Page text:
A Dream Is A Wish Your Heart Makes: Netflix Pays People To Watch Movies All Day
It’s 2 PM on a Sunday, you’re 10 episodes into Battlestar Galactica and you’re trying your damnedest to suppress the knowledge that you must go into work tomorrow: “Jesus, can’t someone just pay me to watch Netflix?” We’ve all been there. As it turns out, Netflix does pay a select group of film nerds to watch, “tag,” and eventually help the entertainment company categorize its films. Is this the excuse to quit our day jobs and gloriously stuff our faces with popcorn that we’ve all been looking for?
When Jordan Canning was failing to make ends meet with her catering job, the aspiring filmmaker turned to Netflix to work as a part-time film tagger. Every week, Netflix sends her a list of films to watch, which range from low-key children’s flicks to gross-out slasher films. As she watches each film, she takes extremely detailed notes on her laptop: “It covers everything from big picture stuff like storyline, scene and tone, to details of whether there is a lot of smoking in the movie,” she said.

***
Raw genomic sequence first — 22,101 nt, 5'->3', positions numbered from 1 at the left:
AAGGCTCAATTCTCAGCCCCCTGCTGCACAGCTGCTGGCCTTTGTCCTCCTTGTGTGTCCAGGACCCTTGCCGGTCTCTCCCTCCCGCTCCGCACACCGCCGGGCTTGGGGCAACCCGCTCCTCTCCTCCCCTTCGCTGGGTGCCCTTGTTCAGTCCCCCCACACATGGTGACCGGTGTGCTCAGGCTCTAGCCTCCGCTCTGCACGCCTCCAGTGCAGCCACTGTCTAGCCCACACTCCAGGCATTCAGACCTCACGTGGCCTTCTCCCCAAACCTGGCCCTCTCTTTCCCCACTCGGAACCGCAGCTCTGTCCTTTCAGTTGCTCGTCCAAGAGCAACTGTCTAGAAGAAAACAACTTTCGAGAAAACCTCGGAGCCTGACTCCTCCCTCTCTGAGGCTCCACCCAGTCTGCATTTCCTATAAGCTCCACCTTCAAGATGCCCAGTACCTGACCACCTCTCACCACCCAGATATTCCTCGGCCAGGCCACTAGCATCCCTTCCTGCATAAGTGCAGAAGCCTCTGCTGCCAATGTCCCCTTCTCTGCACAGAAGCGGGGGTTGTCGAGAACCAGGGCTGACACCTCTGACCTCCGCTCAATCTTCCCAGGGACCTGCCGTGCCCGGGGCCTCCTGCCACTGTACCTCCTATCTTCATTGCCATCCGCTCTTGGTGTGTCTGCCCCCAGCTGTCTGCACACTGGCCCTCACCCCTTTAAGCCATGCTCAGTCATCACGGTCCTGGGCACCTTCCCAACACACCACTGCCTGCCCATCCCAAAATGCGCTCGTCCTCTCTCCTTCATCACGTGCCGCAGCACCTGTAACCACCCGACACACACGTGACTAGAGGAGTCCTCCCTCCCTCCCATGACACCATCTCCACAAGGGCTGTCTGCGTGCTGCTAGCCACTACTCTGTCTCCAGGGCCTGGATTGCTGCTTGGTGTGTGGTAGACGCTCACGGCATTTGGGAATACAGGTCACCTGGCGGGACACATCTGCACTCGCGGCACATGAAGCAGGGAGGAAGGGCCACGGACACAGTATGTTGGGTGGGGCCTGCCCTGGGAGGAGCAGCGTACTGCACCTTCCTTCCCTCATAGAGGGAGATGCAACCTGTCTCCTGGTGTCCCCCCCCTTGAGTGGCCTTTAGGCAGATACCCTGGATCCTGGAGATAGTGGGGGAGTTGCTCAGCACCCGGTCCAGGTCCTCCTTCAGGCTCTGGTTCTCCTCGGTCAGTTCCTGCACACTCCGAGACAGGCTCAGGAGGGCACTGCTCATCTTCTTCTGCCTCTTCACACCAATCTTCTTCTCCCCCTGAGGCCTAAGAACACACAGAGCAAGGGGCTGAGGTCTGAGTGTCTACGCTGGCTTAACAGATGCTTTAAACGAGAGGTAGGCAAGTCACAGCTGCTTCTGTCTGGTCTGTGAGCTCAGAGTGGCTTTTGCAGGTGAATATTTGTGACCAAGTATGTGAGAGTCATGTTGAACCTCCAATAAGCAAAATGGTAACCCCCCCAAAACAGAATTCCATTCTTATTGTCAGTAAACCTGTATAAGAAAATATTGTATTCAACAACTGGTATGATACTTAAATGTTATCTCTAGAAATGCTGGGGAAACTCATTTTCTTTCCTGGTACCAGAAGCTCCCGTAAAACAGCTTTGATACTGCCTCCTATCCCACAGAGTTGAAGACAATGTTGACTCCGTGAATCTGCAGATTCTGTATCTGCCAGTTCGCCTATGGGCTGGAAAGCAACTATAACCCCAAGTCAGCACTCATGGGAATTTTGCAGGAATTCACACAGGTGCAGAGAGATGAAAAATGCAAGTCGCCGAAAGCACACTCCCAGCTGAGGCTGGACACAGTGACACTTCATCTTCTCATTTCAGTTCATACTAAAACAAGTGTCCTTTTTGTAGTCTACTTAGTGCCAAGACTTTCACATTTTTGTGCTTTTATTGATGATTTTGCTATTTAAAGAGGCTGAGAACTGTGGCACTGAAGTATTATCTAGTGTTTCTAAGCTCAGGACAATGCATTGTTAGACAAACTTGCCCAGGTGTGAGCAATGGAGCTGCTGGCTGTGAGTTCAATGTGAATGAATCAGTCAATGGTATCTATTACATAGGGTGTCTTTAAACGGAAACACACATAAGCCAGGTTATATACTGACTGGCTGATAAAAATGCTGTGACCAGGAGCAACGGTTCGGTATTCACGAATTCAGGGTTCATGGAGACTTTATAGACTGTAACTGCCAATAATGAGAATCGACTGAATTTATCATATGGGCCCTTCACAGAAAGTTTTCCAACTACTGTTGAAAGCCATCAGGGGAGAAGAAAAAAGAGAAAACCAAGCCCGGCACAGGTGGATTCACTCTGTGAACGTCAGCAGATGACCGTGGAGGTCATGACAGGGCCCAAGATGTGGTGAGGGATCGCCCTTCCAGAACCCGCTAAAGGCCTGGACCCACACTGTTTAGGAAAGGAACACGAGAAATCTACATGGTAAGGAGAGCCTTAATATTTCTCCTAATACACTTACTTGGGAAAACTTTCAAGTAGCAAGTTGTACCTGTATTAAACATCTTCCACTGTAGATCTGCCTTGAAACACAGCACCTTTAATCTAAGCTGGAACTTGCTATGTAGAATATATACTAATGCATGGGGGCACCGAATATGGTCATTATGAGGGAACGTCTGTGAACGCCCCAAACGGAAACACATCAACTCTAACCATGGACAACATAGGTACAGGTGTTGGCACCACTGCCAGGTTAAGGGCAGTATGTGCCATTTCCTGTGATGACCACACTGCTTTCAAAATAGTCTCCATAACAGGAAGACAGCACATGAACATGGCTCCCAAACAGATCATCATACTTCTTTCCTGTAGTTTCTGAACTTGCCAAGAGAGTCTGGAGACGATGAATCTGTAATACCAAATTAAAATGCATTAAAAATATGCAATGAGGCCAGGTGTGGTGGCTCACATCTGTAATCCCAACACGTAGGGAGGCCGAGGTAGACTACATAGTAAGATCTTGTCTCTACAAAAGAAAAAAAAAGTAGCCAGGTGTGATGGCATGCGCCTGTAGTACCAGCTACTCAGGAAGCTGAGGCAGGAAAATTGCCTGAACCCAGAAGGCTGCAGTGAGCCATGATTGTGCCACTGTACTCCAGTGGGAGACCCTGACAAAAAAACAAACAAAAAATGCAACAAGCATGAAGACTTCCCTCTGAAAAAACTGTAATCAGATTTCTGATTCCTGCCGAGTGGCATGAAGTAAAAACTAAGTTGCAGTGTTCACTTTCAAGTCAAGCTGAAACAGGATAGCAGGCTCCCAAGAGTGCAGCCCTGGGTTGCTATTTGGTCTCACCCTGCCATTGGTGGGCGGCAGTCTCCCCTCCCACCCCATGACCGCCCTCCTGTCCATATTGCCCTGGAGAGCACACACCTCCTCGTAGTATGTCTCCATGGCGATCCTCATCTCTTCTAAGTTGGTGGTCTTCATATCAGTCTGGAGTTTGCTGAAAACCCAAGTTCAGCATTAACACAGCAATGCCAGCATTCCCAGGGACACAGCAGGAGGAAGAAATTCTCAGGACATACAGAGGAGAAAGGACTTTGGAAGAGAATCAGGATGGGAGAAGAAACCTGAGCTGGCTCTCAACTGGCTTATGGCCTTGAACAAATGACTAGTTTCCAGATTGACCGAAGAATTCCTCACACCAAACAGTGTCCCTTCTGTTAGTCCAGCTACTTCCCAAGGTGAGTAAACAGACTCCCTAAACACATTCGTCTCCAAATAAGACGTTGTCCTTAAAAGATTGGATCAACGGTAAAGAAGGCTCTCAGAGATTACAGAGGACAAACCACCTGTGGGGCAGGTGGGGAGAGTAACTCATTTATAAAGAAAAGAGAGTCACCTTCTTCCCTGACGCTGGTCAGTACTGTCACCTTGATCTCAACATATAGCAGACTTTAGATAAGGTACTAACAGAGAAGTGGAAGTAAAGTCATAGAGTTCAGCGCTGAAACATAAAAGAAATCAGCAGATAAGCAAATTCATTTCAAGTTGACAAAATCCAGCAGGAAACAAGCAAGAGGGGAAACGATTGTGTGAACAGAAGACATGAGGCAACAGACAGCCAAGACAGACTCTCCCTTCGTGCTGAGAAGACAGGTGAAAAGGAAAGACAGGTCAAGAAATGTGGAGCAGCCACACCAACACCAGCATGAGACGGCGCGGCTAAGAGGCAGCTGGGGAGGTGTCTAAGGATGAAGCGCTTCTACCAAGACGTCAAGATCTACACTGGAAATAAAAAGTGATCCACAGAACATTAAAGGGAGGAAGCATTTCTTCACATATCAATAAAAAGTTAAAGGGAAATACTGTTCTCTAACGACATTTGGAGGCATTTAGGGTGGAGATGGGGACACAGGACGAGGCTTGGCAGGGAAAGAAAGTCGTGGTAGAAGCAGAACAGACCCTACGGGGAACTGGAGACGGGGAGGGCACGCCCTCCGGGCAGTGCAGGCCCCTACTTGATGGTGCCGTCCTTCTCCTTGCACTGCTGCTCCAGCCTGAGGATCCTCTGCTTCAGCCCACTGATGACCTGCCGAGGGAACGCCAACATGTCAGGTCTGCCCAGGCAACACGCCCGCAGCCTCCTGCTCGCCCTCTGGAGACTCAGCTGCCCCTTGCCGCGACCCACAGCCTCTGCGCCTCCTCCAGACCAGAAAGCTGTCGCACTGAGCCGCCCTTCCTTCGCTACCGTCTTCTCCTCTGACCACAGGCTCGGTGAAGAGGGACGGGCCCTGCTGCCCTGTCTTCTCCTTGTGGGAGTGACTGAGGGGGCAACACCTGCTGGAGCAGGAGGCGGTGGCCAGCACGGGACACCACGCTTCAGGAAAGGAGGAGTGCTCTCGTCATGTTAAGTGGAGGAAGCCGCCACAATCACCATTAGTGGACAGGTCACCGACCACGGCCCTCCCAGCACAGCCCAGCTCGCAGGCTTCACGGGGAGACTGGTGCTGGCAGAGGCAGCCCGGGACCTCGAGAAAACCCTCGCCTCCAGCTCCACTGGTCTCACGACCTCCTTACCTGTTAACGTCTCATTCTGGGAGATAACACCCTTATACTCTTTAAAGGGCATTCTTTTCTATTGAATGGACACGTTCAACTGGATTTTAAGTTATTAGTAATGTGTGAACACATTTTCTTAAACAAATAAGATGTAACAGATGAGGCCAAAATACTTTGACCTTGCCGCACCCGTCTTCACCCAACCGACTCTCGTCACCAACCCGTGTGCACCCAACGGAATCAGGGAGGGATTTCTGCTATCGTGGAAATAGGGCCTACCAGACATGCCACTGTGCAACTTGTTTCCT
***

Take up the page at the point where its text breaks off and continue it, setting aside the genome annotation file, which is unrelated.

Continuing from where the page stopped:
Each film in the Netflix library is tagged with upward of 100 data points, which can include the tone of the movie, the gender of its characters, or how violent it is. These tags are the magical engine behind the movie recommendation algorithm we all know and love — why yes, Netflix, I would love to watch more foreign violent suspenseful supernatural movies! Before Netflix began to hire taggers, it tried to use the descriptions by external companies, with disappointing results — nothing can beat the impressions of an actual human film knowledge database.
Unfortunately, Netflix’s employment qualifications aren’t limited to “marathons Breaking Bad instead of being a functional member of society.” “We’re looking for people who have knowledge of movies and TV shows,” said Todd Yellin, vice-president of product innovation at Netflix. “[Taggers are] very detail oriented because they’re watching every detail of a movie, saying, ‘Hey! You were wearing glasses at the end of that scene.” Before you can make a living watching movies all day, Netflix has you take a tagging test. Yellin likes to use Fantastic Mr. Fox, a Wes Anderson film, because it flits between many genres, and could easily trip up a wannabe-tagger. Currently, Netflix employs about 40 taggers in the United States.
Do you think you’re up to Netflix tagging snuff? Is this a dream job, or would movie-watching not feel so excellent when removed from the realm of procrastination? What would you procrastinate with?
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